Mercy Street’s Race

 Even in the best of times Mercy Street was a nervous mare. Perhaps she picked up on Jude’s agitation or perhaps the stress of race day was enough to send her into distress was anyone’s guess.   Jude cursed again that Ann wasn’t around.  At least one of them could be at the barn and one could be saddling this crazed filly. Jude did his best to quiet his body as he placed the tiny vinyl saddle on Mercy Street’s back. She pranced and kicked at him, just missing his kneecaps. He caught himself wanting to punch the mare in the neck. He glared instead at the groom who looked at him with a level gaze that told Jude he knew that Jude’s business was falling apart and that it was doubtful he would have a job by the end of the week. The man’s insolence further enraged Jude and he savagely cinched Mercy Street’s over-girth as tight as it would go causing the mare to launch skyward in surprise.  He handed the blinkers to the groom who was struggling to keep the filly from crashing into the other horses already saddled. The man could earn his keep by putting the blinkers on himself. He headed towards the garden where he would meet the jockey, thanking his lucky stars that Abe and his group had politely declined to attend the race.  Mercy Street was overmatched in a tough field – a long shot at 15-1. In her agitated state, Jude knew she would be lucky to come in anything but dead last. He refused to care but he focused on the task at hand to keep his mind off the picture in his mind of Invictus sweating in pain, his foot waving in the air. 

Jockeys and Racehorses – Edgar Degas

Charlie Clahain sauntered into the paddock oblivious to the drama.  Jocks are sequestered in the jockey’s room between races and word of the incidents with Team Bleau and Jude’s barn had yet to make its way to the jockey’s room.  With his characteristic grin Charlie shook Jude’s distracted hand.

“How’s it going to go Boss?” Charlie asked. We’re a long shot, but shot all the same.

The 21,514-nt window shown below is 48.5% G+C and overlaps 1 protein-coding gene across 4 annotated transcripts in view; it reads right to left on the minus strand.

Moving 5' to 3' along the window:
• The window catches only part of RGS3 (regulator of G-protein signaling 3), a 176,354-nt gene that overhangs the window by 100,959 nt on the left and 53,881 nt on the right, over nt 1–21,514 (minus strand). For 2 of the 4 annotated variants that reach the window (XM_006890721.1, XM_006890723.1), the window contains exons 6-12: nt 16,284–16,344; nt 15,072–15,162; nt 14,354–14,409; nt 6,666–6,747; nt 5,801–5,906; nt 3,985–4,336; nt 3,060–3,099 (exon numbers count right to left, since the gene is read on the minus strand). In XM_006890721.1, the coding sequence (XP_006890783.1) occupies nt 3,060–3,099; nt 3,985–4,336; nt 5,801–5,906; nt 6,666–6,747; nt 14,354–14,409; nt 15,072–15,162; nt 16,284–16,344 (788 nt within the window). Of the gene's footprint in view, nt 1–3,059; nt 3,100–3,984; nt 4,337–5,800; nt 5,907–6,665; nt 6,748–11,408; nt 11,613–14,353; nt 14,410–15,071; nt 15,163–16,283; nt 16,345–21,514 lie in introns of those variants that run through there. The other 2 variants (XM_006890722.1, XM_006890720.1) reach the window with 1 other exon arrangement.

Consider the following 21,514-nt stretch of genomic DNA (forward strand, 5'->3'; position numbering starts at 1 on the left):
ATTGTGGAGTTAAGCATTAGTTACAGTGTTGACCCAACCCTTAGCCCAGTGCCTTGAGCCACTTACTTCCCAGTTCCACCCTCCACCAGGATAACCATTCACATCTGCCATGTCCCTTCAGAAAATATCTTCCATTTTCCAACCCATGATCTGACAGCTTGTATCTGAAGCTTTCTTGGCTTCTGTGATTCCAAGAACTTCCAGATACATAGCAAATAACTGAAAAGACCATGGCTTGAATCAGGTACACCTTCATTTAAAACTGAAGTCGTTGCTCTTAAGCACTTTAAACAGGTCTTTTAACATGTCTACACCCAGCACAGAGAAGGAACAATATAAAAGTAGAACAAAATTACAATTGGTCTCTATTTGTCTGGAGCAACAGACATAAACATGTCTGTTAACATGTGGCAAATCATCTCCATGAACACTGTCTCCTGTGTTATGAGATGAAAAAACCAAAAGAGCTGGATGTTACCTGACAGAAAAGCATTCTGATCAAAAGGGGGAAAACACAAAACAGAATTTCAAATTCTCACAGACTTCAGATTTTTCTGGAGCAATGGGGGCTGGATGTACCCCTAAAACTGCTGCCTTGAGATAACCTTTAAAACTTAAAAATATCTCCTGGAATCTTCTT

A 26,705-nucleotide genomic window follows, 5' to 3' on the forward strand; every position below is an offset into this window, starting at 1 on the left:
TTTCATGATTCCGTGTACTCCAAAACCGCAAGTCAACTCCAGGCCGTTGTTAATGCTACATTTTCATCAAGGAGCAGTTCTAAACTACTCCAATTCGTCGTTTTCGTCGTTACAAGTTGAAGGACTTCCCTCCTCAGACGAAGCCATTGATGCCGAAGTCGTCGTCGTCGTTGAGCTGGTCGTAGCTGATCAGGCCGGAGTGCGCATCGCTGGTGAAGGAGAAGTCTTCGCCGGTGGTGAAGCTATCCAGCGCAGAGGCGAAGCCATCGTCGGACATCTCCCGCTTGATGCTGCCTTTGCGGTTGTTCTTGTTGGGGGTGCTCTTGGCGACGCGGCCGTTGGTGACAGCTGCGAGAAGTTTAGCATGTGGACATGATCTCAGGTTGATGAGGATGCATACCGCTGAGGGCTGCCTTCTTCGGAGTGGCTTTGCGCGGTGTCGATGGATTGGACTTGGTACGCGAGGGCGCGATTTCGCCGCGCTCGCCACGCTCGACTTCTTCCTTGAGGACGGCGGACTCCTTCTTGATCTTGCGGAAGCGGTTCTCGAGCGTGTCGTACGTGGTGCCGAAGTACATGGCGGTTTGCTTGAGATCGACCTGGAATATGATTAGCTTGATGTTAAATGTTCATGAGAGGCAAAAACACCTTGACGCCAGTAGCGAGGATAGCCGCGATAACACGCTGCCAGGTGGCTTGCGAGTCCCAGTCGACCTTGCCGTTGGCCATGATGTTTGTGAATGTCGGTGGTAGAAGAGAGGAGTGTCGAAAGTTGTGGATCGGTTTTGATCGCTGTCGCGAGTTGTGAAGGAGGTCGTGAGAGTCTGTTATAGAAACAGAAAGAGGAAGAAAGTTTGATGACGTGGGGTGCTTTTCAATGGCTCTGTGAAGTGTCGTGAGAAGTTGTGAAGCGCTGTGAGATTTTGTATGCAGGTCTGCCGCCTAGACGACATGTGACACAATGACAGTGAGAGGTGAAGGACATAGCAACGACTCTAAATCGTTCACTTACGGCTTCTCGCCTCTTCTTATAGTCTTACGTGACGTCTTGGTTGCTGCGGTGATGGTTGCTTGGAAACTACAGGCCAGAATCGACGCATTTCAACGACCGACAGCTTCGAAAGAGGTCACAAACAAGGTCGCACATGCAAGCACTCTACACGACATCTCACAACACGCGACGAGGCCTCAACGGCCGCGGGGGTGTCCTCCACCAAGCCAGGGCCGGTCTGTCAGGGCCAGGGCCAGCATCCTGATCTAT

“The stupid bitch is in a mood. Keep her quiet as you can. She’s half way to washed out already.  Don’t warm up too much, just get her loose and quiet and then get in front and stay in front. She’s only got cheap speed.  Let’s hope the finish line comes before she quits.”

“I’d like to thank ye for ridin’ me. I know you have your choice of riders.”

“Yeah, yeah.  Thanks for helping out and for visiting Ann. The least I can do is put you on this washy bitch. See what you can do. In fact,” Jude looked at Charlie for the first time “Ann and the barn really need a win. Just get it done, okay?  For Ann.”

Charlie straightened the goggles on his helmet. “Bet the house on the little lass, I got this, and we’re gonna get some odds.” 

Jude patted the rider on the shoulder then legged Charlie onto the prancing mare. Her blinkers were twisted, impeding her vision. Enrique grabbed the bridle rudely from the groom, straightened the blinkers, patted Charlie on the knee and winked.

What the hell, Jude thought and he made his way to the betting window.  One last peek at the tote board showed Mercy Street at 18 to 1.  He emptied his wallet placing $500 to win. He  had nothing to lose. Enrique who had never left his side, shrugged. 

Charlie did as he was told.  They watched the TV monitors as he warmed her up away from the other horses cantering lightly and patting her sweaty shoulders.  He found a spot in the shade not far from the starting gate and stood her all the while patting and quieting her quivering body.  They saw her dilated nostrils flex and snort and foamy sweat run down her hind legs.  

“She’s a wreck.  She’s always been goofy, but I’ve never seen her like this on race day.” Jude mused.

No se.” Was all Enrique could say.